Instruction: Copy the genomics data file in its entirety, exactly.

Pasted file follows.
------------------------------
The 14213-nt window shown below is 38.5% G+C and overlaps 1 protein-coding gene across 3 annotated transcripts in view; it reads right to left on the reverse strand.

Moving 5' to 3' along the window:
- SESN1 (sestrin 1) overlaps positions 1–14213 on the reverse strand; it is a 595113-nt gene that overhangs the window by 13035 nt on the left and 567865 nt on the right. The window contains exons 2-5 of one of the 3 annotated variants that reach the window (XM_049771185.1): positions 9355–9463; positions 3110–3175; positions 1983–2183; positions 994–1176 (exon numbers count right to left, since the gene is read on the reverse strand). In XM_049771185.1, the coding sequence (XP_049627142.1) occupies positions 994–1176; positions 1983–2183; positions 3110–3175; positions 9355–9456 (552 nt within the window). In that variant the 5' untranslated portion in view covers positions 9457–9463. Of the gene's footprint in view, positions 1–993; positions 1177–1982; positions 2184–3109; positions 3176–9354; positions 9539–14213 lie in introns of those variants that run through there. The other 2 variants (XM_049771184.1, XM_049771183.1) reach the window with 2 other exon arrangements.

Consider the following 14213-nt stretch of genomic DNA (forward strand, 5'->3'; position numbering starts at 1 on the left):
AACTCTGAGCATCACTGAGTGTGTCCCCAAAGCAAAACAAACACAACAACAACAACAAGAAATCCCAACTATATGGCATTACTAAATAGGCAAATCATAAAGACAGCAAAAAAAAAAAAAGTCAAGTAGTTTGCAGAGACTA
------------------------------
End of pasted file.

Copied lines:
The 14213-nt window shown below is 38.5% G+C and overlaps 1 protein-coding gene across 3 annotated transcripts in view; it reads right to left on the reverse strand.

Moving 5' to 3' along the window:
- SESN1 (sestrin 1) overlaps positions 1–14213 on the reverse strand; it is a 595113-nt gene that overhangs the window by 13035 nt on the left and 567865 nt on the right. The window contains exons 2-5 of one of the 3 annotated variants that reach the window (XM_049771185.1): positions 9355–9463; positions 3110–3175; positions 1983–2183; positions 994–1176 (exon numbers count right to left, since the gene is read on the reverse strand). In XM_049771185.1, the coding sequence (XP_049627142.1) occupies positions 994–1176; positions 1983–2183; positions 3110–3175; positions 9355–9456 (552 nt within the window). In that variant the 5' untranslated portion in view covers positions 9457–9463. Of the gene's footprint in view, positions 1–993; positions 1177–1982; positions 2184–3109; positions 3176–9354; positions 9539–14213 lie in introns of those variants that run through there. The other 2 variants (XM_049771184.1, XM_049771183.1) reach the window with 2 other exon arrangements.

Consider the following 14213-nt stretch of genomic DNA (forward strand, 5'->3'; position numbering starts at 1 on the left):
AACTCTGAGCATCACTGAGTGTGTCCCCAAAGCAAAACAAACACAACAACAACAACAAGAAATCCCAACTATATGGCATTACTAAATAGGCAAATCATAAAGACAGCAAAAAAAAAAAAAGTCAAGTAGTTTGCAGAGACTA